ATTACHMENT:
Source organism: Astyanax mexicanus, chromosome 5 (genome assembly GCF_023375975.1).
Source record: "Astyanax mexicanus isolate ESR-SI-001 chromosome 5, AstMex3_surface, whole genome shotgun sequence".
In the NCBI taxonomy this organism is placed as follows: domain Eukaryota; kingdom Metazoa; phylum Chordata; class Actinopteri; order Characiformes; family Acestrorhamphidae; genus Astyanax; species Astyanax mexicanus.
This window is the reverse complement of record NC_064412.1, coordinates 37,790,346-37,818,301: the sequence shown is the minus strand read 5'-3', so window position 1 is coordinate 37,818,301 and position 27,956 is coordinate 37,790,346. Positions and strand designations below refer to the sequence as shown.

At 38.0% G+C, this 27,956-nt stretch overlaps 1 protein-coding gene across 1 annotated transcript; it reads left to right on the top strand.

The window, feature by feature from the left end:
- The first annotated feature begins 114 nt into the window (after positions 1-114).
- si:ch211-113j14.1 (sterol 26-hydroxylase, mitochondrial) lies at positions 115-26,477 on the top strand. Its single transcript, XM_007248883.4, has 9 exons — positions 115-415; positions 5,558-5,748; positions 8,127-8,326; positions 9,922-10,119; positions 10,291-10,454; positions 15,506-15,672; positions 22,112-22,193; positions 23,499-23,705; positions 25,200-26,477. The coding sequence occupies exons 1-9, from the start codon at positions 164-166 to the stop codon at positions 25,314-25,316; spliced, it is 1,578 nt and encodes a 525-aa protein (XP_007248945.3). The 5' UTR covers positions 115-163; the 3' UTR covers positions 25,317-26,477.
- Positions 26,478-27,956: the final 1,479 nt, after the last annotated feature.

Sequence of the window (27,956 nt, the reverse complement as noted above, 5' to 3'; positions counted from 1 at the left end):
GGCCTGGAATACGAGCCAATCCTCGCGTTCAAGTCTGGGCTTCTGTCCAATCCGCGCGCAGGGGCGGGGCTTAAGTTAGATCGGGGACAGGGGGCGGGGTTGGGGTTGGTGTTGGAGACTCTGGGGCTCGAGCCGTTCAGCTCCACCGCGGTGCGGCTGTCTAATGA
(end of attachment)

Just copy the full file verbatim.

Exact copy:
Source organism: Astyanax mexicanus, chromosome 5 (genome assembly GCF_023375975.1).
Source record: "Astyanax mexicanus isolate ESR-SI-001 chromosome 5, AstMex3_surface, whole genome shotgun sequence".
In the NCBI taxonomy this organism is placed as follows: domain Eukaryota; kingdom Metazoa; phylum Chordata; class Actinopteri; order Characiformes; family Acestrorhamphidae; genus Astyanax; species Astyanax mexicanus.
This window is the reverse complement of record NC_064412.1, coordinates 37,790,346-37,818,301: the sequence shown is the minus strand read 5'-3', so window position 1 is coordinate 37,818,301 and position 27,956 is coordinate 37,790,346. Positions and strand designations below refer to the sequence as shown.

At 38.0% G+C, this 27,956-nt stretch overlaps 1 protein-coding gene across 1 annotated transcript; it reads left to right on the top strand.

The window, feature by feature from the left end:
- The first annotated feature begins 114 nt into the window (after positions 1-114).
- si:ch211-113j14.1 (sterol 26-hydroxylase, mitochondrial) lies at positions 115-26,477 on the top strand. Its single transcript, XM_007248883.4, has 9 exons — positions 115-415; positions 5,558-5,748; positions 8,127-8,326; positions 9,922-10,119; positions 10,291-10,454; positions 15,506-15,672; positions 22,112-22,193; positions 23,499-23,705; positions 25,200-26,477. The coding sequence occupies exons 1-9, from the start codon at positions 164-166 to the stop codon at positions 25,314-25,316; spliced, it is 1,578 nt and encodes a 525-aa protein (XP_007248945.3). The 5' UTR covers positions 115-163; the 3' UTR covers positions 25,317-26,477.
- Positions 26,478-27,956: the final 1,479 nt, after the last annotated feature.

Sequence of the window (27,956 nt, the reverse complement as noted above, 5' to 3'; positions counted from 1 at the left end):
GGCCTGGAATACGAGCCAATCCTCGCGTTCAAGTCTGGGCTTCTGTCCAATCCGCGCGCAGGGGCGGGGCTTAAGTTAGATCGGGGACAGGGGGCGGGGTTGGGGTTGGTGTTGGAGACTCTGGGGCTCGAGCCGTTCAGCTCCACCGCGGTGCGGCTGTCTAATGA